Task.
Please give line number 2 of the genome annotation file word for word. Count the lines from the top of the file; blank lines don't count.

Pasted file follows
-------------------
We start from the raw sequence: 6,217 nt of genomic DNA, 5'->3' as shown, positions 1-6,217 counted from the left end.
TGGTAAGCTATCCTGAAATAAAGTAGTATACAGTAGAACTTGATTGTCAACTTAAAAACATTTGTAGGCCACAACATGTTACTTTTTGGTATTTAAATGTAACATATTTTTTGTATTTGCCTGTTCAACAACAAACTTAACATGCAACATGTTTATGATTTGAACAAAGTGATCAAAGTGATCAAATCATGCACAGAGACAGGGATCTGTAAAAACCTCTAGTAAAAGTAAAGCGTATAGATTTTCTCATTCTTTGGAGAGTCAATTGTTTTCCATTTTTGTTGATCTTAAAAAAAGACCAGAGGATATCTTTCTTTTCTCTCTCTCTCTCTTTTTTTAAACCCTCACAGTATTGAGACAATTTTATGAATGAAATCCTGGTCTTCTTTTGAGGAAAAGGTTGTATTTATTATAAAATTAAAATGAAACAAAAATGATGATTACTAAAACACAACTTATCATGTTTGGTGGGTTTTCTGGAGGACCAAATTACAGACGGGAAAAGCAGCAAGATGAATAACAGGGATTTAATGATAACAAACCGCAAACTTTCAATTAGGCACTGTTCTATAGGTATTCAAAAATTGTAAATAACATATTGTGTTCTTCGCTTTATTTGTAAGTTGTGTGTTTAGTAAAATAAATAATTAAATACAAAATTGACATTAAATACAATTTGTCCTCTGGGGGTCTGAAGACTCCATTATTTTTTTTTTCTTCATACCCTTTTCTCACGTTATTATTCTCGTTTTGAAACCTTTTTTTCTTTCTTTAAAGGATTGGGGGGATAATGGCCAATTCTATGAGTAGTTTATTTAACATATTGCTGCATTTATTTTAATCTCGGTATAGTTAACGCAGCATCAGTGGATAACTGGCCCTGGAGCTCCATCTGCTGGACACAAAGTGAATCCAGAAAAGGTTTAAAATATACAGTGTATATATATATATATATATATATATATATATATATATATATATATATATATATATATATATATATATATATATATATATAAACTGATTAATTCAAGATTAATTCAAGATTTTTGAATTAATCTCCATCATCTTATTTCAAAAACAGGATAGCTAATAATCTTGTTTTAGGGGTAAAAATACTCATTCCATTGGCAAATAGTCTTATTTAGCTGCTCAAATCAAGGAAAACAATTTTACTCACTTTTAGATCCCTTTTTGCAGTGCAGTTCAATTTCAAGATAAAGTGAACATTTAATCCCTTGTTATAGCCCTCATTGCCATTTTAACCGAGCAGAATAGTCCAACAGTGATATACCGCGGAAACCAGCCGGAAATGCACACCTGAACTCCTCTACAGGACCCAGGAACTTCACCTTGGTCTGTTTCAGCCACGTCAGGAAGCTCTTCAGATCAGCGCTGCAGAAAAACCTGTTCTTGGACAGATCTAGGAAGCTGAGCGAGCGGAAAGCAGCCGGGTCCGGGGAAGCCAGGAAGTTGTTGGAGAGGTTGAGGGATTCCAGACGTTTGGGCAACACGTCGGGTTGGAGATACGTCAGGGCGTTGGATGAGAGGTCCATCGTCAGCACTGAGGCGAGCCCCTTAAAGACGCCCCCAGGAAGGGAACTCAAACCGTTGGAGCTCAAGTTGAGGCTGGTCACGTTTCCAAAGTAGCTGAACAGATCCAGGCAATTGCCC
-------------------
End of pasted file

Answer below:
TGGTAAGCTATCCTGAAATAAAGTAGTATACAGTAGAACTTGATTGTCAACTTAAAAACATTTGTAGGCCACAACATGTTACTTTTTGGTATTTAAATGTAACATATTTTTTGTATTTGCCTGTTCAACAACAAACTTAACATGCAACATGTTTATGATTTGAACAAAGTGATCAAAGTGATCAAATCATGCACAGAGACAGGGATCTGTAAAAACCTCTAGTAAAAGTAAAGCGTATAGATTTTCTCATTCTTTGGAGAGTCAATTGTTTTCCATTTTTGTTGATCTTAAAAAAAGACCAGAGGATATCTTTCTTTTCTCTCTCTCTCTCTTTTTTTAAACCCTCACAGTATTGAGACAATTTTATGAATGAAATCCTGGTCTTCTTTTGAGGAAAAGGTTGTATTTATTATAAAATTAAAATGAAACAAAAATGATGATTACTAAAACACAACTTATCATGTTTGGTGGGTTTTCTGGAGGACCAAATTACAGACGGGAAAAGCAGCAAGATGAATAACAGGGATTTAATGATAACAAACCGCAAACTTTCAATTAGGCACTGTTCTATAGGTATTCAAAAATTGTAAATAACATATTGTGTTCTTCGCTTTATTTGTAAGTTGTGTGTTTAGTAAAATAAATAATTAAATACAAAATTGACATTAAATACAATTTGTCCTCTGGGGGTCTGAAGACTCCATTATTTTTTTTTTCTTCATACCCTTTTCTCACGTTATTATTCTCGTTTTGAAACCTTTTTTTCTTTCTTTAAAGGATTGGGGGGATAATGGCCAATTCTATGAGTAGTTTATTTAACATATTGCTGCATTTATTTTAATCTCGGTATAGTTAACGCAGCATCAGTGGATAACTGGCCCTGGAGCTCCATCTGCTGGACACAAAGTGAATCCAGAAAAGGTTTAAAATATACAGTGTATATATATATATATATATATATATATATATATATATATATATATATATATATATATATATATATATATATATATATATAAACTGATTAATTCAAGATTAATTCAAGATTTTTGAATTAATCTCCATCATCTTATTTCAAAAACAGGATAGCTAATAATCTTGTTTTAGGGGTAAAAATACTCATTCCATTGGCAAATAGTCTTATTTAGCTGCTCAAATCAAGGAAAACAATTTTACTCACTTTTAGATCCCTTTTTGCAGTGCAGTTCAATTTCAAGATAAAGTGAACATTTAATCCCTTGTTATAGCCCTCATTGCCATTTTAACCGAGCAGAATAGTCCAACAGTGATATACCGCGGAAACCAGCCGGAAATGCACACCTGAACTCCTCTACAGGACCCAGGAACTTCACCTTGGTCTGTTTCAGCCACGTCAGGAAGCTCTTCAGATCAGCGCTGCAGAAAAACCTGTTCTTGGACAGATCTAGGAAGCTGAGCGAGCGGAAAGCAGCCGGGTCCGGGGAAGCCAGGAAGTTGTTGGAGAGGTTGAGGGATTCCAGACGTTTGGGCAACACGTCGGGTTGGAGATACGTCAGGGCGTTGGATGAGAGGTCCATCGTCAGCACTGAGGCGAGCCCCTTAAAGACGCCCCCAGGAAGGGAACTCAAACCGTTGGAGCTCAAGTTGAGGCTGGTCACGTTTCCAAAGTAGCTGAACAGATCCAGGCAATTGCCC